“The people of Qatar do not believe in their ideology or their actions. Our people cannot stand seeing someone beheading another human. This is not the Islam we know, or we present.
“If you come to Qatar, you will see that we world-class universities, schools, and institutions to educate our generations how to build the world, not how to destroy it.”
The BBC says:
It is also true that Saudi Arabia and Qatar, believing that Syrian President Bashar al-Assad would soon fall and that Sunni political Islam was a true vehicle for their political goals, funded groups that had strongly Islamist credentials…
So has Qatar funded Islamic State? Directly, the answer is no. Indirectly, a combination of shoddy policy and naivety has led to Qatar-funded weapons and money making their way into the hands of IS.
Saudi Arabia likewise is innocent of a direct state policy to fund the group, but as with Qatar its determination to remove Mr Assad has led to serious mistakes in its choice of allies.
The Telegraph looks again at Qatar:
How Qatar is funding the rise of Islamist extremists – The fabulously wealthy Gulf state, which owns an array of London landmarks and claims to be one of our best friends in the Middle East, is a prime sponsor of violent Islamists…
So it is that Qatar buys London property while working against British interests in Libya and arming friends of the jihadists who tried to kill one of our ambassadors. A state that partly owns 1 Hyde Park, London’s most expensive apartment block, and the Shard, the city’s tallest building, is working with people who would gladly destroy Western society.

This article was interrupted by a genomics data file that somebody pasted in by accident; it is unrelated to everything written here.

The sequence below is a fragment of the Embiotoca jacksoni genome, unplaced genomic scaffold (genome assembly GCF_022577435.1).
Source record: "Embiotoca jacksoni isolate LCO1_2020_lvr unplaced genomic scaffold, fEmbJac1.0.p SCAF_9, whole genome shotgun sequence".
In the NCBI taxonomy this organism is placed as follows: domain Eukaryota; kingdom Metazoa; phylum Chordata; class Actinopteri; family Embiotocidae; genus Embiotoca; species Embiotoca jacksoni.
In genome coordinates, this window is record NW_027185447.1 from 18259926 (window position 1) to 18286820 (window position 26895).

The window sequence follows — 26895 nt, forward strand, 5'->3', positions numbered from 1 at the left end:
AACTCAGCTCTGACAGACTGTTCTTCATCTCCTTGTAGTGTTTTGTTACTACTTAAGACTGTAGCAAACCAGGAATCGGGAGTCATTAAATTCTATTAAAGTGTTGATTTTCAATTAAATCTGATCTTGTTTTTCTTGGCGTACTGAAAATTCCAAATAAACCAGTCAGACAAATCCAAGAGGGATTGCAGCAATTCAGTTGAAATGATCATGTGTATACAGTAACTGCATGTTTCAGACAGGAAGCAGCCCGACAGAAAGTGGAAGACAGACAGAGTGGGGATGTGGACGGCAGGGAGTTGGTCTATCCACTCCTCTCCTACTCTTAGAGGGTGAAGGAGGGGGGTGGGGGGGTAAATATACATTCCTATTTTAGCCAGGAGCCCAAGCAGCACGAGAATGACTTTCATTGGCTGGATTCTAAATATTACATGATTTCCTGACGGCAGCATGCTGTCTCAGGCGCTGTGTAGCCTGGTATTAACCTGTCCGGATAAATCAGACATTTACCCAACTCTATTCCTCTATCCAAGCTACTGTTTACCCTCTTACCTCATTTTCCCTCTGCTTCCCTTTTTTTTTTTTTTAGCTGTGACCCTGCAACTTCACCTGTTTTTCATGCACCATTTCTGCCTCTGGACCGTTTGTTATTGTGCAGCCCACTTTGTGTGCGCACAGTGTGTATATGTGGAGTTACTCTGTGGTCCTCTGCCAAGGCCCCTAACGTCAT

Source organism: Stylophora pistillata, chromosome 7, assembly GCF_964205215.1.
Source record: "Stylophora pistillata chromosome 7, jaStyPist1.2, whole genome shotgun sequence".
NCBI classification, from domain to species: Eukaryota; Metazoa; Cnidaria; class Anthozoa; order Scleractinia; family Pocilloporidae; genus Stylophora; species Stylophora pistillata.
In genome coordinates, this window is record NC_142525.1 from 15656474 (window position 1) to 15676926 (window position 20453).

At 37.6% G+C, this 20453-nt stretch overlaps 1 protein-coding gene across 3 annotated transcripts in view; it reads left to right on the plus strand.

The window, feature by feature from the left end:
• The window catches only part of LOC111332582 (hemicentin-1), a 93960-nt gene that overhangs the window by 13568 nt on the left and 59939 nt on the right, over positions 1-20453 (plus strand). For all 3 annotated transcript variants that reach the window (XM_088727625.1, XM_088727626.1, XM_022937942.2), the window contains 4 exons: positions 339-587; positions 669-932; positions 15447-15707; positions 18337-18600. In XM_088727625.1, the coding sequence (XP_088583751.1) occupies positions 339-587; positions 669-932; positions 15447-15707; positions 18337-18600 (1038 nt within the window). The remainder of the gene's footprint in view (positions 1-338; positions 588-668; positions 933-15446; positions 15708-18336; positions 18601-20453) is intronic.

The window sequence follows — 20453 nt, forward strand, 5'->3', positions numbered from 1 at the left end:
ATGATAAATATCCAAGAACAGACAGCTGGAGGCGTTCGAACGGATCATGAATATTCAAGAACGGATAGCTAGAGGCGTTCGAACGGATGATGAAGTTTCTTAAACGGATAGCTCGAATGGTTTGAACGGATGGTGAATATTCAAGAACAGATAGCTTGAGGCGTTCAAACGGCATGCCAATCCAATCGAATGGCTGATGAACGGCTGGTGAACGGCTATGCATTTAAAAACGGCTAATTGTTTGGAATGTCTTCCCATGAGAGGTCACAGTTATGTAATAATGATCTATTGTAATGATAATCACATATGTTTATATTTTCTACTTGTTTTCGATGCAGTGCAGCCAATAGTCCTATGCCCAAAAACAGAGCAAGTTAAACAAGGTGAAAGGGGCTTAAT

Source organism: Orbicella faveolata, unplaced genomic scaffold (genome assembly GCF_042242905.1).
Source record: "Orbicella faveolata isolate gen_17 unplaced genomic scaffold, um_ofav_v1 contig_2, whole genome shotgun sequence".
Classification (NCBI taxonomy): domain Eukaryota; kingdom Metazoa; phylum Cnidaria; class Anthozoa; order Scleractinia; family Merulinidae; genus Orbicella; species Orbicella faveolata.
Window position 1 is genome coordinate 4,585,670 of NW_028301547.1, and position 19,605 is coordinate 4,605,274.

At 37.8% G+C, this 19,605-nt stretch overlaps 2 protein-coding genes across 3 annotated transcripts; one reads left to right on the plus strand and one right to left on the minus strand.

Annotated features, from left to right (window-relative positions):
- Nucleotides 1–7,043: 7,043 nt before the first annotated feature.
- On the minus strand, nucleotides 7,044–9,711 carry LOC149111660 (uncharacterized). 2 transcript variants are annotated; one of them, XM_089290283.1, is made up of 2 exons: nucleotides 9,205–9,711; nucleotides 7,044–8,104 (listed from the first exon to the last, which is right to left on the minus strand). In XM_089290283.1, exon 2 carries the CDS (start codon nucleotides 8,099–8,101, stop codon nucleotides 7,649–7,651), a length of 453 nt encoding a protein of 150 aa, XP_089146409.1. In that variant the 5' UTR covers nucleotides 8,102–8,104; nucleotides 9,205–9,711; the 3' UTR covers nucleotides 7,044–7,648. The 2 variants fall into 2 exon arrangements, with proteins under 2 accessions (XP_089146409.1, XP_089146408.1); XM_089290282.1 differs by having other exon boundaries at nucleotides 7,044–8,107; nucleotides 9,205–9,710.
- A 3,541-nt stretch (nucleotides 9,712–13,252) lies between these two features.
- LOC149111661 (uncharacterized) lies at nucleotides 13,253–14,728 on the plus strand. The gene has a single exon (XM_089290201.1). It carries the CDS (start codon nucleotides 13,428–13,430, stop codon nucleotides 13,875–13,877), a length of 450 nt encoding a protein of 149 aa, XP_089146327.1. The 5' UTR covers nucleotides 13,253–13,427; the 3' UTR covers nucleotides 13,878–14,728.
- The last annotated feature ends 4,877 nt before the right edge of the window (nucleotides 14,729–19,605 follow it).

The remarkable truth is that few in the Middle East would be shocked. From Hamas in the Gaza Strip to radical armed movements in Syria, Qatar’s status as a prime sponsor of violent Islamists, including groups linked to al-Qaeda, is clear to diplomats and experts.
Qatar’s promotion of extremism has so infuriated its neighbours that Saudi Arabia, Bahrain and the United Arab Emirates all chose to withdraw their ambassadors from the country in March.
Everyone’s best pal:
On Wednesday, the 34-year-old Emir of Qatar, who was educated at Harrow and Sandhurst, took pains to deny the accusation while standing alongside Angela Merkel, the German Chancellor. “What is happening in Iraq and Syria is extremism and such organisations are partly financed from abroad, but Qatar has never supported and will never support terrorist organisations,” he said.
The credibility of that denial depends partly on how you define a “terrorist organisation”. Qatar has let Hamas, the armed Palestinian movement, base its political leadership in Doha since 2012. Qatar’s government has funded Hamas and the previous Emir paid an official visit to the Hamas-ruled Gaza Strip in 2012.
As a small country with relatively weak armed forces and 250,000 citizens, Qatar is trying to guarantee its security by reaching in every direction. As well as providing an office for Hamas, Qatar also hosts the forward headquarters of US Central Command and the al-Udeid military airbase, serving as the hub for all American air operations in the region.
Money matters. You need to pay the staff:
The young twenty-something failed to secure himself a government job after graduation, as he once wished. However, he managed to land a job with the Islamic State (IS) that came with a good salary, a weapon and a luxury car. After joining the group he took up the responsibility of recruiting young people in the region where they live.
Follow the money…